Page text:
Borrego Springs, CA

Saturday, August 29, 2015

Bird Survey #2

After my encounter with the coyote at the beginning of the Lower Klamath Basin NWR auto tour route, I slowly made my way down the gravel road.  I was surveying to see what water birds were using the refuge.  In the past, this 50,000 acre refuge was a massive wetland.  Since early in the 1900’s the water in the basin has been controlled by the Bureau of Reclamation.  At the present time, no water is allocated to this refuge in the fall.  The result is that those beautiful 50,000 acres are just about bone dry.  Not very conducive to breeding and migrating waterfowl. 

IMG_0945About all that’s left is some evaporating water in the ditches along the roadway.  Each week there is less and less water. 


I did find some species using the ditches.  I must say that if you want to see black-crowned night herons this is the place to look.  There is a rookery nearby, and I probably saw over a hundred of these birds.


                    Because of the drying out, all the herons and egrets are concentrated along the ditches.

IMG_0948There’s a ditch on each side of the road, and the egrets even congregate in the middle of the road.  I think it’s a shame, but I guess growing hay and potatoes and horse radish takes priority.


On the other hand, Tule Lake NWR harbors two endangered fish species so it gets water allocated to it.  That makes for an abundance of waterfowl on the lake.  Fall migration has barely begun so everything I’m seeing now has resided on the lake and wet soil units all summer.


                                                                    Eared Grebe with young

Lots of species are still raising their young and going through their post breeding molt.  During this molt they are flightless for a while, so Tule Lake truly is a refuge for them.

DSC_0013 DSC_0004

Here’s your bird lesson for the week.  These two birds look a lot alike, but they are two different species.  The one on the left is a Western Grebe, while the one on the right is a Clark’s Grebe.  Both species nest on the refuge.  If you look really closely, you can see the differences.  The western grebe’s red eye is surrounded by black feathers, and the Clark’s grebe’s eye is surrounded by white feathers.  The bill of the Clark’s is also a brighter orange/yellow than the western.  Remember that now because there just might be a quiz someday.  Winking smile


A group of black-necked stilts was working the shallow water in one of the flooded fields with several white-faced ibis.  I got a kick out of how one of the stilts was peeking over the ibis’ back.

I think that’s just about enough bird pictures for tonight.  Doing these bird surveys is the highlight of my week here, so be prepared for more pics. 

I really liked trying out the 600mm lens for the day even with the loss of a bunch of my photos.  It’s a small thing really.  Rick and I thought we had recovered them, but it turns out all the recovered photos were a bunch that I had sent to the recycle bin on purpose because I wasn’t happy with them.  Who knows where the pics I was happy with disappeared to.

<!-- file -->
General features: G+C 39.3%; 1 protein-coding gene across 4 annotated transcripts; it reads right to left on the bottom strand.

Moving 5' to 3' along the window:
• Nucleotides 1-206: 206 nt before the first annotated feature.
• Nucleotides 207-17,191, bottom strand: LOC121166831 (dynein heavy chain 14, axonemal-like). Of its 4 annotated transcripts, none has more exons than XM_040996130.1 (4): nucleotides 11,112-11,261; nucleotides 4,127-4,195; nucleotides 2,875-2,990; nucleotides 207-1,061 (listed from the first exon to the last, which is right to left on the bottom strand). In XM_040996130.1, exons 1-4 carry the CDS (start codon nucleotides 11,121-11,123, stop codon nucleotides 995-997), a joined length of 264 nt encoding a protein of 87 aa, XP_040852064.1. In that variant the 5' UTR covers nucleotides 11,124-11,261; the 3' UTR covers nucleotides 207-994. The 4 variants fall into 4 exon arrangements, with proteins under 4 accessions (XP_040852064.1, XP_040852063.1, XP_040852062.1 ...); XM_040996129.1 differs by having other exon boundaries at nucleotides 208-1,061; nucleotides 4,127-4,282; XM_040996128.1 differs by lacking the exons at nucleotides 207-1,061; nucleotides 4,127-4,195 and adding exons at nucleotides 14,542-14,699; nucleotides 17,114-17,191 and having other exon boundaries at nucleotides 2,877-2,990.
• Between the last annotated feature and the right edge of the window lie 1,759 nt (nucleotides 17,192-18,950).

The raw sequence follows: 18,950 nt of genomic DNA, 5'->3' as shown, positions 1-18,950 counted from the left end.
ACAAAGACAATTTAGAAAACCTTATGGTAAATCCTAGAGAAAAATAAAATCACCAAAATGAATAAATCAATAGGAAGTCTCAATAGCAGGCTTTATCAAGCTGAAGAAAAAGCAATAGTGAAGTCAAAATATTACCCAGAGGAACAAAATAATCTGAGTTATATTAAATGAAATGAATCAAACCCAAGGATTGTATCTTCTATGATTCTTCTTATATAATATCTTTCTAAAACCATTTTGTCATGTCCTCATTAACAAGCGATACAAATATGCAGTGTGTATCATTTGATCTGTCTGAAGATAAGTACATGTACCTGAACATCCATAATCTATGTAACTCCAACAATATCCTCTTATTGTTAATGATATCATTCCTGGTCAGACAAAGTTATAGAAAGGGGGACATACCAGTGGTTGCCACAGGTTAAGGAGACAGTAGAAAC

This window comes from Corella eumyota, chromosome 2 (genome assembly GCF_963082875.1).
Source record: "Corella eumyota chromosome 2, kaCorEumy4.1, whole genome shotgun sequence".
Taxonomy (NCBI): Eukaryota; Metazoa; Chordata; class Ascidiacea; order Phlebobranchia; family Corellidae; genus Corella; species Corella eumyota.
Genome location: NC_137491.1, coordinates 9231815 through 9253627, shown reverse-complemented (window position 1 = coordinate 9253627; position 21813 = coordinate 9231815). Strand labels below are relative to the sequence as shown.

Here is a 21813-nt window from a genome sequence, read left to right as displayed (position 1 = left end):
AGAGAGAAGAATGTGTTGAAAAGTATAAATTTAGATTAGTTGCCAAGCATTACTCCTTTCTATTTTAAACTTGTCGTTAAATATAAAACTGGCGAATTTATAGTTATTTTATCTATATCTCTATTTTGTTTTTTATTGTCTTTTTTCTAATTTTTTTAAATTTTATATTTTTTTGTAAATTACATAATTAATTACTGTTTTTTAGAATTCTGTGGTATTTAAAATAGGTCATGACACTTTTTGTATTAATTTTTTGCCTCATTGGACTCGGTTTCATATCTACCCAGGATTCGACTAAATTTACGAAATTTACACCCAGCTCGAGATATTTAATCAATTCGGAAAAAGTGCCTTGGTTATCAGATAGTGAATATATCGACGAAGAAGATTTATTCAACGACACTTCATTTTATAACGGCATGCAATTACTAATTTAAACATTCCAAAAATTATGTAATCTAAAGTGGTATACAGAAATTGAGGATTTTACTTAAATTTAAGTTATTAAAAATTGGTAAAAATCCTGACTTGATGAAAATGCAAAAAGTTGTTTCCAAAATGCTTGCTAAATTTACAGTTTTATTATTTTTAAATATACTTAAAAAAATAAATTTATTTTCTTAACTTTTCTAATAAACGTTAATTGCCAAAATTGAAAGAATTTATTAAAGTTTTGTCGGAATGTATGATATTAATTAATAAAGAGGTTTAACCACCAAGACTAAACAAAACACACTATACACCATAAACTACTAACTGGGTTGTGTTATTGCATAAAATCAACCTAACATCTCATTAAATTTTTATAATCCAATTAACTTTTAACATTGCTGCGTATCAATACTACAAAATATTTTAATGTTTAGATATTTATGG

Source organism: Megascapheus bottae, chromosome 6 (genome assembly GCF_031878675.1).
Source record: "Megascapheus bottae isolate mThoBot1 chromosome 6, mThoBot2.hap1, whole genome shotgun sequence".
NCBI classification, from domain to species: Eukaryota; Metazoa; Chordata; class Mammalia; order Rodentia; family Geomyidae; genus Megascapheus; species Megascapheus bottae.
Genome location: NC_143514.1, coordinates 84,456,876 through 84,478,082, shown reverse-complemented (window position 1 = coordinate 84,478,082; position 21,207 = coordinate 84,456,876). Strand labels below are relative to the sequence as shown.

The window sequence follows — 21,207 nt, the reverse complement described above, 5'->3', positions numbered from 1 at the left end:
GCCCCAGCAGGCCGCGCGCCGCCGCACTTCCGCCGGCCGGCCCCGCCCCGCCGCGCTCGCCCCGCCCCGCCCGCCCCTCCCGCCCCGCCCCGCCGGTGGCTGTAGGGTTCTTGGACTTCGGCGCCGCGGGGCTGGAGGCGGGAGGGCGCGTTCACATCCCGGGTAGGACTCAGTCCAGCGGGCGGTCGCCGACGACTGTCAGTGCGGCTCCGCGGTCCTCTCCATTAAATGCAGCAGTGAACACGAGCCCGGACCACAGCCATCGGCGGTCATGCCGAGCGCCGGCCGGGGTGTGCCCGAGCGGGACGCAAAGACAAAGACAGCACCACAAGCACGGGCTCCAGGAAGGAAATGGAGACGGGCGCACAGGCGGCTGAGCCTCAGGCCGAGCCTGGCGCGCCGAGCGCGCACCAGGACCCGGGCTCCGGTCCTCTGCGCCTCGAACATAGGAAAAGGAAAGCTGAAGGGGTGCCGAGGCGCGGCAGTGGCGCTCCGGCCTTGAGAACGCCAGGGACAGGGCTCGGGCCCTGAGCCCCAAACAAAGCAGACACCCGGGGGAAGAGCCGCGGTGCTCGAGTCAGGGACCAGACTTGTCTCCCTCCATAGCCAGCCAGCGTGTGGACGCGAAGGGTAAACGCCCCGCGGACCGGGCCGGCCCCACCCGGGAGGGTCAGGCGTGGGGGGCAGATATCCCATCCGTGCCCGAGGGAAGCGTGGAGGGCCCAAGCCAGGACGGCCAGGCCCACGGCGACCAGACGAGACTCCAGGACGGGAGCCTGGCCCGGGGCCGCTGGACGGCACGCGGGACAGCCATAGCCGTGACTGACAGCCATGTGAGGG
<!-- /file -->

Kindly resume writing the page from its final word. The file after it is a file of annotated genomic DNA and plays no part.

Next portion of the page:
THE END!!

Thanks for stopping by… talk to you later,  Judy

Thursday, August 27, 2015

A great start to the day, but has a minor disaster befallen me?

I headed out early this morning to start the first of my two weekly bird surveys.  First up was a trip around the wildlife drive on the Lower Klamath NWR.  I took along my cameras, of course, and an extra one.  I had borrowed the refuge’s camera with the 600mm lens to give it a try.  What a treat to have a lens that powerful!  Needless to say, I took hundreds of photos that will take me some time to process.  So, tonight I’ll just show you some pics of an encounter that I had at the beginning of my route.


As I started down the auto tour route, I noticed that there was a lot of smoke in the air, and something in the middle of the road.  Looked like a young coyote to me, so I stopped the truck, turned off the engine, and just enjoyed the moments. 


                                                   She got up, but couldn’t decide what to do.


                                                      First, she went to the left side of the road.


                                                           “Maybe I should run and hide.”


                                         “No, I think I’ll lie down on the other side of the road.”


                                                “If I look the other way, she won’t see me.”


               Then she ran down the embankment, but still had to check on me.  “Are you still there?”


Back up again, muddy paws and all.  Eventually, she got tired of me being there and wandered off into the brush on the other side.  I headed on my way, but a look in the rearview mirror showed me that as soon as I left, she came up once again to sit in the middle of the road.  Must be a favorite sunning spot for her.  (I just used my camera for these shots.  That 600mm lens weighs a ton, and hand holding it for shots through the windshield wasn’t an option.)

I did get some nice pictures later with the borrowed camera, but ran into that minor disaster during uploading them to my computer.  Half of them disappeared, and I’ve got a help call out to Rick.  Hopefully he can help me recover them.  I’m sure I clicked the wrong button somewhere along the line on the computer.  Uf-dah!